Thomas Grisold
added an update
Hi fellow routine friends! Happy to share our new article where we develop teaching materials to integrate Business Process Management and Routine Dynamics research:
. You can find and use all teaching materials for free: www.bpm-and-routines.com! Happy to to hear your teaching experiences :) thanks to project team Waldemar Kremser Jan vom Brocke Jan Mendling Jan Recker Bastian Wurm
 
Omid Omidvar
added a research item
Organizations often fail to adequately respond to substantive changes in the environment, despite widespread implementation of algorithmic routines designed to enable dynamic adaptation. We develop a theory to explain this phenomenon based on an inductive, historical case study of the credit rating routine of Moody’s, an organization that failed to adapt to substantial changes in its environment leading up to the 2008 financial crisis. Our analysis of changes to the firm’s algorithmic credit rating routine reveals mechanisms whereby organizations dynamically produce inertia by taking actions that fail to produce significant change. Dynamic inertia occurs through bounded retheorization of the algorithmic model, sedimentation of assumptions about inputs to the algorithmic model, simulation of the unknown future, and specialized compartmentalization. We enable a better understanding of organizational inertia as a sociomaterial phenomenon by theorizing how—despite using algorithmic routines to improve organizational agility—organizations dynamically produce inertia, with potentially serious adverse consequences.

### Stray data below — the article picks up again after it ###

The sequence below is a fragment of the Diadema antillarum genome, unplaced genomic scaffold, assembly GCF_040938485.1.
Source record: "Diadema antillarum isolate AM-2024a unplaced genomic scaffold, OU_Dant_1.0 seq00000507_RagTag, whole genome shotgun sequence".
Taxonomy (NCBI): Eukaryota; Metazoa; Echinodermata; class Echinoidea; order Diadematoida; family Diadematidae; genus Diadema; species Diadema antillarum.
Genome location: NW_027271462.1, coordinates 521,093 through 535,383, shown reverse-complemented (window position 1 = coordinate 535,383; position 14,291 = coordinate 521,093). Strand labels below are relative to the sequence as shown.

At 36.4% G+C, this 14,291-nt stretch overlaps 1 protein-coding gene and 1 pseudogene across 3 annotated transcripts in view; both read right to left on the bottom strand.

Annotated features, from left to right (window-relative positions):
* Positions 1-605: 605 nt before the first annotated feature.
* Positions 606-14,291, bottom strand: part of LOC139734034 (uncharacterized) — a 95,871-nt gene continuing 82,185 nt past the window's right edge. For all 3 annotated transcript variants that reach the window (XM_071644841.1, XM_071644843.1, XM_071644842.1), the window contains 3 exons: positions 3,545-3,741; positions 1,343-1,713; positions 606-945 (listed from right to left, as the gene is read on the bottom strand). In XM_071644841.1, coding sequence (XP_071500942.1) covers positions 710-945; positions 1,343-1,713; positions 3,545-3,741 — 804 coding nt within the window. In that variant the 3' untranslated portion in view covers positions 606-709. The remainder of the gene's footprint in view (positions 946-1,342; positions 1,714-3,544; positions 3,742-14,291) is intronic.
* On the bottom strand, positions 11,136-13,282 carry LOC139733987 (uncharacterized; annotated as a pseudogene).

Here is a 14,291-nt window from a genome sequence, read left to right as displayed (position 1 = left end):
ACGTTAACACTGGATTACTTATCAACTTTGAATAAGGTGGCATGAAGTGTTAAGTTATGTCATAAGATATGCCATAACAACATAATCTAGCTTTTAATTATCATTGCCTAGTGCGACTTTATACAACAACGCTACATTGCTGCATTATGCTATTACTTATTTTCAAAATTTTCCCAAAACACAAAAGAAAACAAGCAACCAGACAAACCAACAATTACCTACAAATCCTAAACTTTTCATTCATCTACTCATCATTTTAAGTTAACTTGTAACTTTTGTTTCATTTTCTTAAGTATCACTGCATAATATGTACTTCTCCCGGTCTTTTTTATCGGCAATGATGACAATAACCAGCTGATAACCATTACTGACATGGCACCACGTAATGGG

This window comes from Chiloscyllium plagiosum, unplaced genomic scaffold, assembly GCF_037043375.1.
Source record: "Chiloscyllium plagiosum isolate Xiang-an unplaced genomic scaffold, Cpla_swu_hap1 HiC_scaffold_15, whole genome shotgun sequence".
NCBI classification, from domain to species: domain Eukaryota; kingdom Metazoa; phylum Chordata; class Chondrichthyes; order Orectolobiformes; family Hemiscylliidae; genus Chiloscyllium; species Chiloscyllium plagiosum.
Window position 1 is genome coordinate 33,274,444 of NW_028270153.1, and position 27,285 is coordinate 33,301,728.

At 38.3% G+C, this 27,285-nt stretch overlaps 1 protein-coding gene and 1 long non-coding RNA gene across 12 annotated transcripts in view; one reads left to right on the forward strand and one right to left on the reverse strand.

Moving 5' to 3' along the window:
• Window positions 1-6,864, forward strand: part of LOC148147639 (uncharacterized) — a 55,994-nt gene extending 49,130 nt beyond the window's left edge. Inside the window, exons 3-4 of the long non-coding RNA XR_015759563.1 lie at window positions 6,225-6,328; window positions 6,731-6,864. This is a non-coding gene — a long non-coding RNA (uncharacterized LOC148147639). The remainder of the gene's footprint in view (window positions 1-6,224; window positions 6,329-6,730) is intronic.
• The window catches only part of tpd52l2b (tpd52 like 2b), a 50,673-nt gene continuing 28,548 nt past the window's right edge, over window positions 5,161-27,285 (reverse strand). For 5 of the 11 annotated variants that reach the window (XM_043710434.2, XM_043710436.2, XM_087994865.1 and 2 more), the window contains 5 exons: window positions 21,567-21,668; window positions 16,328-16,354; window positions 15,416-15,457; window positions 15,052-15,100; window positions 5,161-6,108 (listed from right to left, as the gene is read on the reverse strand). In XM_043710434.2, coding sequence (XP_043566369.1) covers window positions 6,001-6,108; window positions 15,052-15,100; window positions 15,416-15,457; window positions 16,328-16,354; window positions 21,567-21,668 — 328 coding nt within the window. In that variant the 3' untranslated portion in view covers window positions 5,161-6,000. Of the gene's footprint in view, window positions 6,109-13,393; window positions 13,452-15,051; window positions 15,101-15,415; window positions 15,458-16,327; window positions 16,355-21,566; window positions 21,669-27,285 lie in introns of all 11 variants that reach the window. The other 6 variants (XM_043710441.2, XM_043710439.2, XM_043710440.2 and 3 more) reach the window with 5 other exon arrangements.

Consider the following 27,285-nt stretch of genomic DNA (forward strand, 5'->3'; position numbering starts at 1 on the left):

Christian Alexander Mahringer
added an update
Dear all,
We are excited to share that our symposium "Practice Perspectives on Grand Challenges: Insights from SAP and Routine Dynamics Research" has been accepted at the Academy of Management Annual Meeting 2022.